In his excellent The Day is Yours: Slow Spirituality in a Fast-Moving World (Paternoster, 2008) Ian Stackhouse illustrates something of the wonder and power of the Psalms. In a short chapter on Praying the Psalms he comments:
Before the world gets its teeth into us, the Psalms do their own work of slowing us down, getting us to see ‘heaven in ordinarie’. Instead of bringing God into our world, the Psalms invite us into their world: a world of salvation, grace, trust, thanksgiving, lament, and praise…
When I pray the Psalms the whole company of saints is there with me: those who have gone before and those who are going now. Furthermore, even if I don’t feel what the Psalmist is going through, you can bet that someone else in the community of faith is. Even if I wake up joyful, for a change, and can’t hack why the Psalmist is so downcast – ‘why are so you downcast, I my soul?’ – the simple act of praying the Psalm reminds me that I am part of a community in which at any one time there are people grieving even as I am rejoicing. Conversely, while I am grieving, there are others who are rejoicing. Praying the Psalms tutors us in this community awareness.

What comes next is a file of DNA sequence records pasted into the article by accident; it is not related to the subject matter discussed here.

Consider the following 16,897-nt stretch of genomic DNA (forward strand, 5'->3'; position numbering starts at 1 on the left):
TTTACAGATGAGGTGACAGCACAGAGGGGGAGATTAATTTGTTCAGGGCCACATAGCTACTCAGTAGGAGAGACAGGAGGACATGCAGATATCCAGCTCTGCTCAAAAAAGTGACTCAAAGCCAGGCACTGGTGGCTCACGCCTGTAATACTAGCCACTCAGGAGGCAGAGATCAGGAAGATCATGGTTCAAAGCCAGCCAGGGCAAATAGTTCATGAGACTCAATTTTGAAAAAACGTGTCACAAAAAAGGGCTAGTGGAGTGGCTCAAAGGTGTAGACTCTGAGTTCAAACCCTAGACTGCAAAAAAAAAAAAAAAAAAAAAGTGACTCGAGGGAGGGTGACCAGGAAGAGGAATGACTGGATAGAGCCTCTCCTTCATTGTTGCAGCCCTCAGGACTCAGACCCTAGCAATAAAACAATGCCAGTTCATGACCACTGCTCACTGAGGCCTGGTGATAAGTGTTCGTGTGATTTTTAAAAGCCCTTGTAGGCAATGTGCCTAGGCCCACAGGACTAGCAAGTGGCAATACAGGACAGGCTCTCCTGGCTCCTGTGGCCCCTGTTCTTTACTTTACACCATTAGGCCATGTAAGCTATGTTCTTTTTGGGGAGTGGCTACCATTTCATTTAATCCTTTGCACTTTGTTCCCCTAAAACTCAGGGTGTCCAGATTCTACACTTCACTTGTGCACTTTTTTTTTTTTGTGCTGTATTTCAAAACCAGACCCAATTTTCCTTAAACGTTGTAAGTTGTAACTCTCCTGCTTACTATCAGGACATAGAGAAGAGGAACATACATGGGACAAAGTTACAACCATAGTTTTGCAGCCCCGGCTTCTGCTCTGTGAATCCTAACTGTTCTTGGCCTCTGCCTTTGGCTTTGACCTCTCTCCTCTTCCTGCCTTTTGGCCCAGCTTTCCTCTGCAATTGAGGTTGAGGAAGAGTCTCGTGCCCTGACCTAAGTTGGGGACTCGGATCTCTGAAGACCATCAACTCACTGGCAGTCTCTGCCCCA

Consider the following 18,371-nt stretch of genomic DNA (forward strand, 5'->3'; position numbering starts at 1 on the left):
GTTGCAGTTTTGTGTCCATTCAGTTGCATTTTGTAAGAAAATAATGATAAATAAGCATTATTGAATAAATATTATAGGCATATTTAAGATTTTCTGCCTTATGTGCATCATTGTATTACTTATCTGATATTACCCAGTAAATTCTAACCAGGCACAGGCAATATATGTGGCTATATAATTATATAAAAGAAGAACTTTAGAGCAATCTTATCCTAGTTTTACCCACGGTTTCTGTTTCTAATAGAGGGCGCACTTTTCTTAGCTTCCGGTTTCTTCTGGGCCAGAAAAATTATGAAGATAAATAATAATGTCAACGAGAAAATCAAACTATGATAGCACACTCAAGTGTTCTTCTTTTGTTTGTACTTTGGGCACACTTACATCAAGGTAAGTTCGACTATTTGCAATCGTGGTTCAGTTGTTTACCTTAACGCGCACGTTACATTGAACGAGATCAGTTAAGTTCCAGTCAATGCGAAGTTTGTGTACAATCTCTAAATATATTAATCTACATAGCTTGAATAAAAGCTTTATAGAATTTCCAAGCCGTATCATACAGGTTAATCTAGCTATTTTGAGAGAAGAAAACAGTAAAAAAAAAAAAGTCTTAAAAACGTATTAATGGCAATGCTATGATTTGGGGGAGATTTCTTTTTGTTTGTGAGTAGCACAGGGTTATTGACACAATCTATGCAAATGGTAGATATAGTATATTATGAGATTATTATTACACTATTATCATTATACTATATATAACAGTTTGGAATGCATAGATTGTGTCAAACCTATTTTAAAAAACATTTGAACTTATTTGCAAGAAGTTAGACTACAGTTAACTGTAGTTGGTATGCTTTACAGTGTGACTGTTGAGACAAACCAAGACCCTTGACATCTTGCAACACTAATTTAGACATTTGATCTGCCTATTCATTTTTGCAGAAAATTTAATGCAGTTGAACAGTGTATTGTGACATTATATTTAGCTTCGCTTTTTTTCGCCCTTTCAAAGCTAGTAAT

Sometimes when I am praying a psalm a face will appear; someone for whom this Psalm describes actual experience. Other times the words of the Psalm sound for all the world like the latest news bulletin from Kosovo, or the Congo, and so, in a strange way, the ancient liturgy helps me to be more up-to-date than I would otherwise be. Precisely because the world hasn’t changed much, and human experience is awful a lot of the time, praying the Psalms, far from representing a retreat into private interiority, is an advance onto the concourse of life. (p.95)
You can my review of the whole book here: The Day is Yours review